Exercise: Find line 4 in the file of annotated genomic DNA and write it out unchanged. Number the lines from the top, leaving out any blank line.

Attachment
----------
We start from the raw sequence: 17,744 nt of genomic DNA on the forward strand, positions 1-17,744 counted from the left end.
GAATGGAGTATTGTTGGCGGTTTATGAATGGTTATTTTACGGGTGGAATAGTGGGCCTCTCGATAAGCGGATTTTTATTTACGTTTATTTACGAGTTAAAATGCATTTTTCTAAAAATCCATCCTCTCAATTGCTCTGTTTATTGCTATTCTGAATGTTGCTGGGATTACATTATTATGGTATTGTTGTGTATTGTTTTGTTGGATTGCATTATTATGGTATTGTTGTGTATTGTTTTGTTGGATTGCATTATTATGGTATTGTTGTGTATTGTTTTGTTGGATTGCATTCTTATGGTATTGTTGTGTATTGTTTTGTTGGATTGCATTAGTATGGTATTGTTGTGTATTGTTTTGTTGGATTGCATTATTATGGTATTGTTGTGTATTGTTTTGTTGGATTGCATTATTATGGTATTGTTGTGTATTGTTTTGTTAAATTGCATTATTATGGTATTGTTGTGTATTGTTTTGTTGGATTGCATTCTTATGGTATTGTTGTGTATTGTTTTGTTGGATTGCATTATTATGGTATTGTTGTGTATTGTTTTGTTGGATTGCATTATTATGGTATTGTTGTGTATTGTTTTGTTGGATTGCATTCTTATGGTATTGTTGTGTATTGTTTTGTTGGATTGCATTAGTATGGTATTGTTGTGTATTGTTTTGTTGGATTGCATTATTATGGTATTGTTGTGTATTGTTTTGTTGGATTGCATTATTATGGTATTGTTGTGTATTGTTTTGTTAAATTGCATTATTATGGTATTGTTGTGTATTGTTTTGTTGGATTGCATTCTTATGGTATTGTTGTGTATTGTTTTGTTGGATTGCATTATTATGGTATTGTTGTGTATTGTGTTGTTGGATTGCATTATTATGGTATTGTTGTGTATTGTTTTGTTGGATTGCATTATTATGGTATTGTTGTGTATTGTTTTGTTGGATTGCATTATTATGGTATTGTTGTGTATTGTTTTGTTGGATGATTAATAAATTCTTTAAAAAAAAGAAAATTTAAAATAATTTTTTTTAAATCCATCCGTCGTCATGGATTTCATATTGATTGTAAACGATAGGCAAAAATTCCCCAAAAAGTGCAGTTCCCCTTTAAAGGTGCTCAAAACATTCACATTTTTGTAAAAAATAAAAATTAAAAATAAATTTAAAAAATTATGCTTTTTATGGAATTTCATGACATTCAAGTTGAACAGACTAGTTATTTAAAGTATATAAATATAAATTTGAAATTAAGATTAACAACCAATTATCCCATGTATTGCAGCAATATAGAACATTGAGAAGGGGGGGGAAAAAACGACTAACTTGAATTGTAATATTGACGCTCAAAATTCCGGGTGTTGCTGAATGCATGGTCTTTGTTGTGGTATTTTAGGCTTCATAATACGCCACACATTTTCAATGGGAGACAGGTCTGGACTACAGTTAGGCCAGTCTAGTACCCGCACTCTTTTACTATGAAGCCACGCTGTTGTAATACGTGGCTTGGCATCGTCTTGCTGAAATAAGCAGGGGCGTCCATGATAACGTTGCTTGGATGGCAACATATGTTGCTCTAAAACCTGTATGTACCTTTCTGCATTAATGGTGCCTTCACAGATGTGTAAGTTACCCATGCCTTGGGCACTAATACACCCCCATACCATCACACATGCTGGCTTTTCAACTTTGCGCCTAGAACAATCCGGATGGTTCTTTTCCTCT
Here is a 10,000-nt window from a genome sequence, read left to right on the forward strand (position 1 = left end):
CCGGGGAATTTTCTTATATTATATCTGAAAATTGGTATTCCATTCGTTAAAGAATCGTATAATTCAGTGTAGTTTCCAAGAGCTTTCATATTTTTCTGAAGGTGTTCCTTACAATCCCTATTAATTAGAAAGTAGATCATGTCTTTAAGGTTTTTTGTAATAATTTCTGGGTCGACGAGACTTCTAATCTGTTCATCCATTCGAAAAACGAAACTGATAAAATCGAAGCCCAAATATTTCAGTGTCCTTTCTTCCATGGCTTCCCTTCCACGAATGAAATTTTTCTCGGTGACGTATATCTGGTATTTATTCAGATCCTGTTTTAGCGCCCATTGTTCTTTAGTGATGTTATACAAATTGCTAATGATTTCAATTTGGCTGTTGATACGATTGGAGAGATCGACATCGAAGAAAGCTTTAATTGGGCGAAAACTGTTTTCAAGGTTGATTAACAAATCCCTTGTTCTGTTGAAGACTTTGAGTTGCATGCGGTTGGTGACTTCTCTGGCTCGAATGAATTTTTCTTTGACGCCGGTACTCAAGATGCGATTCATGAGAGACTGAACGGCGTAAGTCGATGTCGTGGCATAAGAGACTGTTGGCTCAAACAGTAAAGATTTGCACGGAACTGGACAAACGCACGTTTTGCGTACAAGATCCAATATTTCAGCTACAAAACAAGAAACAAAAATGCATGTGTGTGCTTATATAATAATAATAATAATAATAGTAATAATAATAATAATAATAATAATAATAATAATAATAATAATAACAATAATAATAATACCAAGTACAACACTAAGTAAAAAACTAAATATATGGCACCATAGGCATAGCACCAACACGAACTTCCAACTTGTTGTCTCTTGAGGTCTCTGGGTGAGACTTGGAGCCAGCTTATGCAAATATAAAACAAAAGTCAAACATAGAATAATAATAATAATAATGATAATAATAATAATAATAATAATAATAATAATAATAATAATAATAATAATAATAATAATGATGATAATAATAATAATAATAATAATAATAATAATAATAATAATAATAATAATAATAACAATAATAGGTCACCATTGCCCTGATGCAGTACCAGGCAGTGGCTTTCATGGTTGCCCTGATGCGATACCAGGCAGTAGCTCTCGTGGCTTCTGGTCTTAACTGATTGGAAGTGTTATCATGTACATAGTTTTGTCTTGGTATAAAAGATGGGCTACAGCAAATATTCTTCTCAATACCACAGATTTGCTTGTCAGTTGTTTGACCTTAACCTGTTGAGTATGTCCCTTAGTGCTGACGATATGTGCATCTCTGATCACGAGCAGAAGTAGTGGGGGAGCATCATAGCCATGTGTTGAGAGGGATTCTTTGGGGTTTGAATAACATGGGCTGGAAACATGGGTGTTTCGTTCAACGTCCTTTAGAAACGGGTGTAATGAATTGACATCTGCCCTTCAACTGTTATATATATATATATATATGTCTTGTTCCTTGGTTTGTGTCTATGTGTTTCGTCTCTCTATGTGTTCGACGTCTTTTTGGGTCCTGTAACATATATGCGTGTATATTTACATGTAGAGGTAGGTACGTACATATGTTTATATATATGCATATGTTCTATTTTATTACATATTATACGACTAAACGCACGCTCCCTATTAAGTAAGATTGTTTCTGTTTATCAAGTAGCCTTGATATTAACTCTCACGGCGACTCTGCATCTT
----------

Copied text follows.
CCGGGGAATTTTCTTATATTATATCTGAAAATTGGTATTCCATTCGTTAAAGAATCGTATAATTCAGTGTAGTTTCCAAGAGCTTTCATATTTTTCTGAAGGTGTTCCTTACAATCCCTATTAATTAGAAAGTAGATCATGTCTTTAAGGTTTTTTGTAATAATTTCTGGGTCGACGAGACTTCTAATCTGTTCATCCATTCGAAAAACGAAACTGATAAAATCGAAGCCCAAATATTTCAGTGTCCTTTCTTCCATGGCTTCCCTTCCACGAATGAAATTTTTCTCGGTGACGTATATCTGGTATTTATTCAGATCCTGTTTTAGCGCCCATTGTTCTTTAGTGATGTTATACAAATTGCTAATGATTTCAATTTGGCTGTTGATACGATTGGAGAGATCGACATCGAAGAAAGCTTTAATTGGGCGAAAACTGTTTTCAAGGTTGATTAACAAATCCCTTGTTCTGTTGAAGACTTTGAGTTGCATGCGGTTGGTGACTTCTCTGGCTCGAATGAATTTTTCTTTGACGCCGGTACTCAAGATGCGATTCATGAGAGACTGAACGGCGTAAGTCGATGTCGTGGCATAAGAGACTGTTGGCTCAAACAGTAAAGATTTGCACGGAACTGGACAAACGCACGTTTTGCGTACAAGATCCAATATTTCAGCTACAAAACAAGAAACAAAAATGCATGTGTGTGCTTATATAATAATAATAATAATAATAGTAATAATAATAATAATAATAATAATAATAATAATAATAATAATAACAATAATAATAATACCAAGTACAACACTAAGTAAAAAACTAAATATATGGCACCATAGGCATAGCACCAACACGAACTTCCAACTTGTTGTCTCTTGAGGTCTCTGGGTGAGACTTGGAGCCAGCTTATGCAAATATAAAACAAAAGTCAAACATAGAATAATAATAATAATAATGATAATAATAATAATAATAATAATAATAATAATAATAATAATAATAATAATAATAATAATGATGATAATAATAATAATAATAATAATAATAATAATAATAATAATAATAATAATAATAACAATAATAGGTCACCATTGCCCTGATGCAGTACCAGGCAGTGGCTTTCATGGTTGCCCTGATGCGATACCAGGCAGTAGCTCTCGTGGCTTCTGGTCTTAACTGATTGGAAGTGTTATCATGTACATAGTTTTGTCTTGGTATAAAAGATGGGCTACAGCAAATATTCTTCTCAATACCACAGATTTGCTTGTCAGTTGTTTGACCTTAACCTGTTGAGTATGTCCCTTAGTGCTGACGATATGTGCATCTCTGATCACGAGCAGAAGTAGTGGGGGAGCATCATAGCCATGTGTTGAGAGGGATTCTTTGGGGTTTGAATAACATGGGCTGGAAACATGGGTGTTTCGTTCAACGTCCTTTAGAAACGGGTGTAATGAATTGACATCTGCCCTTCAACTGTTATATATATATATATATATGTCTTGTTCCTTGGTTTGTGTCTATGTGTTTCGTCTCTCTATGTGTTCGACGTCTTTTTGGGTCCTGTAACATATATGCGTGTATATTTACATGTAGAGGTAGGTACGTACATATGTTTATATATATGCATATGTTCTATTTTATTACATATTATACGACTAAACGCACGCTCCCTATTAAGTAAGATTGTTTCTGTTTATCAAGTAGCCTTGATATTAACTCTCACGGCGACTCTGCATCTT